The 7 Lifecycle Stages of an Inbound Sales Pipeline
The average business will typically go through two primary phases. The first phase is the establishment phase. During this phase, the most pressing business goal is to simply become viable. This is the stage where teams must look at what needs to be done, and do it… in whatever way they can. This phase is about delivering rapid customer-facing results that build an initial audience, establish a brand, and ultimately make money.
That’s where the second phase comes in: the growth phase.
The Growth Phase
The growth phase usually takes place when a business has squeezed as much value out of the establishment phases as they possibly can. Needing to do more to remain competitive, the growth phase looks at designing and solidifying internal processes to generate a stronger structure that allows for the base foundation to be built upon.
This is where many inbound sales teams are finding themselves right now. Previously, they’ve been focused on getting prospects through the sales pipeline as quickly as possible to boost revenue. But now, sales teams are beginning to more clearly see the advantages of creating better experiences throughout the funnel. Rather than just trying to get prospects through quickly as they would in the establishment phase, sales reps are beginning to use the funnel as a driver of satisfaction and key to customer retention.
The problem is that the growth phase can’t be approached haphazardly. This phase needs to have clearly defined steps that may not have been needed before. There is no structure to the average sales process. But there needs to be in order to grow.
Why is Process Important?
Think about why you order your favourite takeaway every Saturday night. Or why you always go to the same hair salon. The answer is simple: you know what you’re getting. And that’s exactly why your own customers keep coming back to you (or why they should keep coming back to you). Customers like consistency in their experience.
So let’s hop back to the idea of approaching the growth stage haphazardly. Imagine your sales team is shifting their way of working to create a better journey for their prospects. But they haven’t implemented a process that standardises the changes that are being made. There is no documented sales process content. Some reps have a video sales process, others don’t. The result could be that the customer has such a fantastic experience the first time that they come back around to the top of the funnel a second time. They know what they expect from the journey… Yet this time, things are different. That’s an instant customer loss right there… from a prospect that could have had a strong CLV.
Building a Sales Process
To build an effective sales process, it’s important to understand and consider the seven core stages of the inbound sales pipeline. These stages align with the changes that the buyer goes through as they transition through the funnel. You can use these stages to build a sales enablement strategy and create resources that deliver at each stage.
The seven core lifecycle stages of the inbound sales pipeline are:
The first lifecycle stage concerns the casual visitor. This is a contact who knows enough about your business to take some sort of low impact action - signing up for a blog or email newsletter, for example - but doesn’t know enough to take things any further.
Subscribers become leads when they take an action above and beyond simply entering an email address. These are contacts who are actively taking the time to learn more about the business, often through engaging with either on-site or off-site content.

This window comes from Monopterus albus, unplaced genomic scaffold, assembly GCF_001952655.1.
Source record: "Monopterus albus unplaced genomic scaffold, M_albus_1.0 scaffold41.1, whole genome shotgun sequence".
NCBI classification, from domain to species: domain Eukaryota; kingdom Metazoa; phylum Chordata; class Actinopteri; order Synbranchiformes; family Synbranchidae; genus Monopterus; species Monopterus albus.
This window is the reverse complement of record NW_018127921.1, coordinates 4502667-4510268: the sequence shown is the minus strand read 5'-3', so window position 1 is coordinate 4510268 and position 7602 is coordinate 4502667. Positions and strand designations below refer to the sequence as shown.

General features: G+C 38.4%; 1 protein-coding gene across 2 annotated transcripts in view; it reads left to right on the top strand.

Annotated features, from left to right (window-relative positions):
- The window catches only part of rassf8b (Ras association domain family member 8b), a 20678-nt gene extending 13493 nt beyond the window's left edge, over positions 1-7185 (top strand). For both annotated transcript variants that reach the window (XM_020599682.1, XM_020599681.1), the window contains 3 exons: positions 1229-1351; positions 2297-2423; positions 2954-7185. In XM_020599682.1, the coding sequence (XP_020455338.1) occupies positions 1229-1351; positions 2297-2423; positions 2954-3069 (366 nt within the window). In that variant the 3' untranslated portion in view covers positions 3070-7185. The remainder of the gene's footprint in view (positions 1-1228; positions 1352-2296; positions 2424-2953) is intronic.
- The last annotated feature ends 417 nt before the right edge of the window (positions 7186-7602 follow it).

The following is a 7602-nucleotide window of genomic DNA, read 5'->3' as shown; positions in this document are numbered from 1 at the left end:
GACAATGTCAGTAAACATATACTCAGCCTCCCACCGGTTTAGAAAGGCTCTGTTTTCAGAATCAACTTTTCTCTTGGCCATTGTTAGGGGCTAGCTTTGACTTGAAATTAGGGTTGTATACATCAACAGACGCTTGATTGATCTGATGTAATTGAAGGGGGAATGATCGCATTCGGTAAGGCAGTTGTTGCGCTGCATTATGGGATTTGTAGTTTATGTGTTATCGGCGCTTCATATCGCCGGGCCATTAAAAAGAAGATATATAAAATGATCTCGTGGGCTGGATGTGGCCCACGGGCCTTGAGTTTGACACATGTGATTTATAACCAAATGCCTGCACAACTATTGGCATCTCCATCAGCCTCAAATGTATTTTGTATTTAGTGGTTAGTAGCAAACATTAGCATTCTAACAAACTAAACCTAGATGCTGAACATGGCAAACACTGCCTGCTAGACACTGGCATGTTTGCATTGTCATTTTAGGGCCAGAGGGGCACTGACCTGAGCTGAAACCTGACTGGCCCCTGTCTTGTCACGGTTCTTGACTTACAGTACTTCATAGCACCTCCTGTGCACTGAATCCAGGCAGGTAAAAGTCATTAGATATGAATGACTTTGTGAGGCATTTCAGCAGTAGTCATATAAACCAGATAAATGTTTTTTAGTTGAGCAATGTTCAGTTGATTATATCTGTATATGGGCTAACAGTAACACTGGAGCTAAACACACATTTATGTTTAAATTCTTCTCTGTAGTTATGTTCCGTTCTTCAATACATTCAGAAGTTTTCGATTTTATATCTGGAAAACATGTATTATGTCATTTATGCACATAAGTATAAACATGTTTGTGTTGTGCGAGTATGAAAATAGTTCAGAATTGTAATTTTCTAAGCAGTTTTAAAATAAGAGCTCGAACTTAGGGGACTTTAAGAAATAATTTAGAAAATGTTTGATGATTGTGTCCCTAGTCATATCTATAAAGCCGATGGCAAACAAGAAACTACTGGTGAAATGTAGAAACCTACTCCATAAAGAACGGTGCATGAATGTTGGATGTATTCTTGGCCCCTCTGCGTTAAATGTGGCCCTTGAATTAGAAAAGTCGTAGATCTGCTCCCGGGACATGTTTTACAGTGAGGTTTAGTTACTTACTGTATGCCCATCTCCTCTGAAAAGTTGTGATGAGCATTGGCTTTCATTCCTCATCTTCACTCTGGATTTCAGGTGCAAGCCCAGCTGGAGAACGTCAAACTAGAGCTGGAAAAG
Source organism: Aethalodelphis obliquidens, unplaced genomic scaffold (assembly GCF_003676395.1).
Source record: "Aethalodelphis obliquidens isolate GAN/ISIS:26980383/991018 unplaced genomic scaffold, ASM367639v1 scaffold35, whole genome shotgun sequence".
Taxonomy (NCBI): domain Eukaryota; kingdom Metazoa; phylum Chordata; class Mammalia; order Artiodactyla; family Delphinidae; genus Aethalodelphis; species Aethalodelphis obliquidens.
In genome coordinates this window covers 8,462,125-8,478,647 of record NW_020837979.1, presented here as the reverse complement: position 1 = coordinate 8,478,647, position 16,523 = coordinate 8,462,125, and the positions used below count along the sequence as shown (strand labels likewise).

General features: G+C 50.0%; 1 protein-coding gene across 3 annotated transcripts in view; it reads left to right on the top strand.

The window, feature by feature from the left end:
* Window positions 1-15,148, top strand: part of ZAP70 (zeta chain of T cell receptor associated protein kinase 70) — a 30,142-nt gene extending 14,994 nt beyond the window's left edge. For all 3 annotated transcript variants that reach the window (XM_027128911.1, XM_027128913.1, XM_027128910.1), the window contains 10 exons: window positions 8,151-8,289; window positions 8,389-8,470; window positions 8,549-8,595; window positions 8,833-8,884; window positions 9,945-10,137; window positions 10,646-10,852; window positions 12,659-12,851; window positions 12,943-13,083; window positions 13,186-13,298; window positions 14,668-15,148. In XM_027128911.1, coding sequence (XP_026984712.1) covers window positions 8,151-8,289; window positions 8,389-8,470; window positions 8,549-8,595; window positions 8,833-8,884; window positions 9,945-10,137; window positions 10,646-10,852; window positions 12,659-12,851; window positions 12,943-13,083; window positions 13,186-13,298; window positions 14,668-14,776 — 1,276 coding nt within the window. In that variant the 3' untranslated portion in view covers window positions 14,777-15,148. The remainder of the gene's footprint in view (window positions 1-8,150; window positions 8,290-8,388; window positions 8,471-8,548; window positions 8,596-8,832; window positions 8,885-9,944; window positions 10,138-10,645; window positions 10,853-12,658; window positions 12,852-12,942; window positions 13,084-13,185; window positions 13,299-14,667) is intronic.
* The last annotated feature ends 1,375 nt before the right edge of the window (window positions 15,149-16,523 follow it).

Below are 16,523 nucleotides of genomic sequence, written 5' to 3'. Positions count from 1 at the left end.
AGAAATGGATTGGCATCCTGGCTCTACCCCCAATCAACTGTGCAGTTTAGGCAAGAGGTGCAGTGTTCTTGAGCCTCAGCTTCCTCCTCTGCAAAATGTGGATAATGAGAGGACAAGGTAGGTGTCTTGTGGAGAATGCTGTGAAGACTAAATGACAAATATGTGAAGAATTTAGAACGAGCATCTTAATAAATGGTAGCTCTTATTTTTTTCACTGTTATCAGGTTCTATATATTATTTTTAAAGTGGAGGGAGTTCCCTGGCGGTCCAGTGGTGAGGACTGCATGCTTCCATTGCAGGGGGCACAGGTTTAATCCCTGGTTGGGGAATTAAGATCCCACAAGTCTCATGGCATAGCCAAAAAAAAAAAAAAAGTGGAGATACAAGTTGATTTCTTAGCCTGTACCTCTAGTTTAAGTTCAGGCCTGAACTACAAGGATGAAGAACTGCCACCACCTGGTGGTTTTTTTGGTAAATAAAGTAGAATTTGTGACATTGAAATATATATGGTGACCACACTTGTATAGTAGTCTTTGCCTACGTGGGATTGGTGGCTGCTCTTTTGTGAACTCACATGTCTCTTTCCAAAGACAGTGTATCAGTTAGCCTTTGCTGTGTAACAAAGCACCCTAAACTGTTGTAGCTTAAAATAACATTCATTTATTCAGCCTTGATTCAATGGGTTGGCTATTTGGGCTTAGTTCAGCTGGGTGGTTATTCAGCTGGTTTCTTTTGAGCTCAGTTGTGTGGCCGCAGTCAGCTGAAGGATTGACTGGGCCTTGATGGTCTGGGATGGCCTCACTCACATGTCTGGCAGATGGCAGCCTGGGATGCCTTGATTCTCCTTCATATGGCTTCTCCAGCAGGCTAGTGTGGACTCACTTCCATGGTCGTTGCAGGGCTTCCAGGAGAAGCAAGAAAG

Leads become MQLs - marketing qualified leads - when they are happy to engage with a business’ marketing efforts, yet aren’t ready for a hard sell. Filling in data capture forms is a common MQL activity, along with clicking ads and browsing specific content.
MQLs become SQLs - sales qualified leads - when they take an action that requires a direct response from the organisation; an enquiry about a product, for example. At this stage, the contact shows signs that they are ready and willing to engage with sales.
SQLs become an opportunity when they receive an answer to their enquiry, have engaged with the sales team, and still show strong signs of being interested in the product. At this stage, the sales process should often focus on persuasion activities.
Opportunities become customers when they hit the button; when the deal is closed. In the establishment phase, this is where the sales would typically cease involvement with the contact, but in the growth phase, maintaining relationships is the key to success.
Not all customers become evangelists, but those that do can be hugely valuable to your business. A customer may become an evangelist when they’ve had a great experience, sharing this positive experience with others and acting as influencers.
By understanding the seven lifecycle stages of an inbound sales pipeline, it becomes easier for sales teams to build standardised processes that acknowledge each of these stages and outline best techniques and approaches that sales reps can use to effectively manage contacts depending on where they are within that pipeline. It also works to turn opinion into fact. There’s no debate or discussion about where a contact is; the specific stages make it clear how to categorise a contact based on their actions.
And perhaps best of all, the sales pipeline doesn’t just help to create processes; it also helps to maintain them. By analysing behaviours across the sales pipeline, it’s easy to identify common sticking points and bottlenecks, highlighting which parts of the process need to be adapted for best effect. Insights into the sales pipeline can also help teams to make better decisions about their future processes to really boost performance.